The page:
Early identification of behavioral health disorders can lead to children receiving treatment sooner and help mitigate some of the challenges related to coping and resiliency later in life. Within a given year, an average of 7.4% of youth under 18 years of age in the United States will have a mental health visit in a community. However, studies have shown children spend approximately 49% of their days in a school setting and are six times more likely to get evidence-based treatment when offered in schools than in other community settings. By linking programs and supports that foster a comprehensive school mental health system, states can not only reduce the number of children experiencing anxiety, depression and behavioral health disorders, but also save a considerable amount in economic costs. The National Academies of Sciences, Engineering and Medicine reports a national economic savings of approximately $247 billion per year. This brief explores opportunities to create and cultivate school mental health programs that fit individual communities and their budgets.
Core Components of a Comprehensive School Mental Health System
The core components and strategies to achieve a comprehensive school mental health system are informed by the National Quality Indicators, along with expert panels convened by Substance Abuse and Mental Health Services Administration (SAMHSA), and are outlined by a national team of mental health professionals, the Partnership of National School Mental Health Leaders. Released in 2019, its guidance document, “Advancing Comprehensive School Mental Health Systems: Guidance From the Field,” seeks to provide support for leaders pursuing agreement regarding domains of school mental health developed through national metrics, standards and experts. Among other goals, the document is designed to help leaders foster mental health and general well-being, while reducing the prevalence and severity of mental illness, and to provide state and local leaders guidance to develop a system for strengthening school mental health supports. According to the National Center for School Mental Health (NCSMH), comprehensive school mental health systems provide an array of supports and services that can promote positive school climate and social and emotional learning. Its framework for a comprehensive school mental health system outlines eight essential features for creating a system of services to address the challenges of mental and behavioral health disorders among children.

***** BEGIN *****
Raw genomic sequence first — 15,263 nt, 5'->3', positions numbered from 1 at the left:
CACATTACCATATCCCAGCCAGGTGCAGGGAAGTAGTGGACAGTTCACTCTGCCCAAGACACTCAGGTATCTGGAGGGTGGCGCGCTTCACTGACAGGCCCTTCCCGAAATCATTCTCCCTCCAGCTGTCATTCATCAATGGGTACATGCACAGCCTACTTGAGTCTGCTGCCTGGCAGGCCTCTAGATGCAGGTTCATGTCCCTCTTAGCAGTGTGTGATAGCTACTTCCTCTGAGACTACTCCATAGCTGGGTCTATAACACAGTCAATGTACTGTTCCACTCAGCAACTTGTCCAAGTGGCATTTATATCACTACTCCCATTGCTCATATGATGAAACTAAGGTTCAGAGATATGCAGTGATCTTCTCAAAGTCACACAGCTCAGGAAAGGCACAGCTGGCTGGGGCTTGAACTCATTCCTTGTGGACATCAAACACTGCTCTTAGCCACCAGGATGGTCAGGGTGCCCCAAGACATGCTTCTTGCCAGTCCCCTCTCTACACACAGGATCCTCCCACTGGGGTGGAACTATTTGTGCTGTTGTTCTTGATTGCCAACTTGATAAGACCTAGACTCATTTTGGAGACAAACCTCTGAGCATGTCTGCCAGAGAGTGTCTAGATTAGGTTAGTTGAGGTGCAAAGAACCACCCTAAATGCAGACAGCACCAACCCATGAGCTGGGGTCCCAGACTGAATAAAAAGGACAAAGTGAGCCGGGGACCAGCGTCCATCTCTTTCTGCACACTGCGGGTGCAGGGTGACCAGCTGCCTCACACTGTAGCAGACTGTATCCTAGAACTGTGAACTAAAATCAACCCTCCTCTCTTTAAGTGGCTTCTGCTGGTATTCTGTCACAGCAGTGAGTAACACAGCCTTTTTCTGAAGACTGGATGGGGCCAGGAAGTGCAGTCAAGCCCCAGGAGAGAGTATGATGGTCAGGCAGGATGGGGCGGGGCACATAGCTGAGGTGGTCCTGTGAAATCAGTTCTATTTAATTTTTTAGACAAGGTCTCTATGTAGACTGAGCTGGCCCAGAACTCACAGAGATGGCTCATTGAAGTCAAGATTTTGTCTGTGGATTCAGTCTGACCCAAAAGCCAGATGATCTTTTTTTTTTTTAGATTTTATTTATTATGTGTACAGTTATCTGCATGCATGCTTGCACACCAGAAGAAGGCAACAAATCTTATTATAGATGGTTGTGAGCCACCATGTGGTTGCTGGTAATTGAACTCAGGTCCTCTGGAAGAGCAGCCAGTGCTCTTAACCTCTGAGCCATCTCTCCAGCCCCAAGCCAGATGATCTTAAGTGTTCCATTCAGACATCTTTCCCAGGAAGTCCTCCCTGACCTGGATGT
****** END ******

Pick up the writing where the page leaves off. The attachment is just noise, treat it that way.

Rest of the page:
The core components of a comprehensive school mental health system identified by these experts are:
- Well-trained educators and specialized instructional support personnel: A full complement of school and district professionals, including specialized instructional personnel who can support the mental health needs of students in the school setting.
- Family-school-community collaboration and teaming: Partnerships among students, families, schools, community partners, policymakers, funders and providers to address the academic, social, emotional and behavioral needs of all students.
- Needs assessment and resource mapping: Ongoing evaluations of students and school and community resources to inform decision-making about needed support and services.
- Multi-tiered system of support: A full array of tiered, evidence-based processes, policies and practices that promote mental health and reduce the prevalence and severity of mental illness.
- Mental health screening: Use of screening and referral as a strategy for prevention, early identification, treatment and recovery.
- Evidence-based and emerging best practices: Use of effective strategies to ensure quality in the services and supports provided to students.
- Data: Use of data to monitor student needs and progress, assess quality of implementation, and evaluate supports and services.
- Funding: Use of diverse models and resources to track or identify new funding opportunities from federal, state and local sources to support a sustainable school mental health system.
Three Opportunities for State Leaders